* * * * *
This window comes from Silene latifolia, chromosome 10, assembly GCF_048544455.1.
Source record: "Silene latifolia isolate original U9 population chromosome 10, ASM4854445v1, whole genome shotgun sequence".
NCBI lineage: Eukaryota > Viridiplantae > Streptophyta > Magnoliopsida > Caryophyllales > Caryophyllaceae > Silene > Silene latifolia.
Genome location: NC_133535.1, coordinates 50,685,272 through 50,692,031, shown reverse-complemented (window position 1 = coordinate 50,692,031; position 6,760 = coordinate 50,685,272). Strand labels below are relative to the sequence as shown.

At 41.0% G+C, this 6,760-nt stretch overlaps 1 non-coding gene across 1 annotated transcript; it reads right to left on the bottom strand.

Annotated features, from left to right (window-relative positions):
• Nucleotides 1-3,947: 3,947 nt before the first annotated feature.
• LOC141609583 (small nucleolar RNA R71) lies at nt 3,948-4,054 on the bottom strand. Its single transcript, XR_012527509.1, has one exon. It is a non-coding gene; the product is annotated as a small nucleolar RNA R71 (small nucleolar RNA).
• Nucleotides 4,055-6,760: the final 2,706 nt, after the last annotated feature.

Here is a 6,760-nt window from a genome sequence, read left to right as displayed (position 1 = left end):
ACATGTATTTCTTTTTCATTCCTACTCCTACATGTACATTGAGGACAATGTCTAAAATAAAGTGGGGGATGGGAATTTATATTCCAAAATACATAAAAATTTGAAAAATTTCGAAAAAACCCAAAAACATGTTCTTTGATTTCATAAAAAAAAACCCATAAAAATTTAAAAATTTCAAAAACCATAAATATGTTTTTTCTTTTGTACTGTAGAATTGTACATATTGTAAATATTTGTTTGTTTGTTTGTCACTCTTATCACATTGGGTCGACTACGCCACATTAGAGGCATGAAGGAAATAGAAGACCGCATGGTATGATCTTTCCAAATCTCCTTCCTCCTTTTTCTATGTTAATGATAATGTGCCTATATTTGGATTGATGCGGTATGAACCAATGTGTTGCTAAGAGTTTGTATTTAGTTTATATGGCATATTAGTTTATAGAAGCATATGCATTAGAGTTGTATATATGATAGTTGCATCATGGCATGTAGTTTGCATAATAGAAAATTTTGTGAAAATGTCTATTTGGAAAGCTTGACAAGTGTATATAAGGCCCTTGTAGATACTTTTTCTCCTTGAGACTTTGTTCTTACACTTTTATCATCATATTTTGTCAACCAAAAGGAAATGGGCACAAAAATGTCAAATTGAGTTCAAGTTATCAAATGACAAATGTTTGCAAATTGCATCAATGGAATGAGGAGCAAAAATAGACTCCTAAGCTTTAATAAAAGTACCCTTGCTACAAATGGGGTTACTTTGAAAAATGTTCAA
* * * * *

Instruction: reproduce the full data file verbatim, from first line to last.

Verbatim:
This window comes from Silene latifolia, chromosome 10, assembly GCF_048544455.1.
Source record: "Silene latifolia isolate original U9 population chromosome 10, ASM4854445v1, whole genome shotgun sequence".
NCBI lineage: Eukaryota > Viridiplantae > Streptophyta > Magnoliopsida > Caryophyllales > Caryophyllaceae > Silene > Silene latifolia.
Genome location: NC_133535.1, coordinates 50,685,272 through 50,692,031, shown reverse-complemented (window position 1 = coordinate 50,692,031; position 6,760 = coordinate 50,685,272). Strand labels below are relative to the sequence as shown.

At 41.0% G+C, this 6,760-nt stretch overlaps 1 non-coding gene across 1 annotated transcript; it reads right to left on the bottom strand.

Annotated features, from left to right (window-relative positions):
• Nucleotides 1-3,947: 3,947 nt before the first annotated feature.
• LOC141609583 (small nucleolar RNA R71) lies at nt 3,948-4,054 on the bottom strand. Its single transcript, XR_012527509.1, has one exon. It is a non-coding gene; the product is annotated as a small nucleolar RNA R71 (small nucleolar RNA).
• Nucleotides 4,055-6,760: the final 2,706 nt, after the last annotated feature.

Here is a 6,760-nt window from a genome sequence, read left to right as displayed (position 1 = left end):
ACATGTATTTCTTTTTCATTCCTACTCCTACATGTACATTGAGGACAATGTCTAAAATAAAGTGGGGGATGGGAATTTATATTCCAAAATACATAAAAATTTGAAAAATTTCGAAAAAACCCAAAAACATGTTCTTTGATTTCATAAAAAAAAACCCATAAAAATTTAAAAATTTCAAAAACCATAAATATGTTTTTTCTTTTGTACTGTAGAATTGTACATATTGTAAATATTTGTTTGTTTGTTTGTCACTCTTATCACATTGGGTCGACTACGCCACATTAGAGGCATGAAGGAAATAGAAGACCGCATGGTATGATCTTTCCAAATCTCCTTCCTCCTTTTTCTATGTTAATGATAATGTGCCTATATTTGGATTGATGCGGTATGAACCAATGTGTTGCTAAGAGTTTGTATTTAGTTTATATGGCATATTAGTTTATAGAAGCATATGCATTAGAGTTGTATATATGATAGTTGCATCATGGCATGTAGTTTGCATAATAGAAAATTTTGTGAAAATGTCTATTTGGAAAGCTTGACAAGTGTATATAAGGCCCTTGTAGATACTTTTTCTCCTTGAGACTTTGTTCTTACACTTTTATCATCATATTTTGTCAACCAAAAGGAAATGGGCACAAAAATGTCAAATTGAGTTCAAGTTATCAAATGACAAATGTTTGCAAATTGCATCAATGGAATGAGGAGCAAAAATAGACTCCTAAGCTTTAATAAAAGTACCCTTGCTACAAATGGGGTTACTTTGAAAAATGTTCAA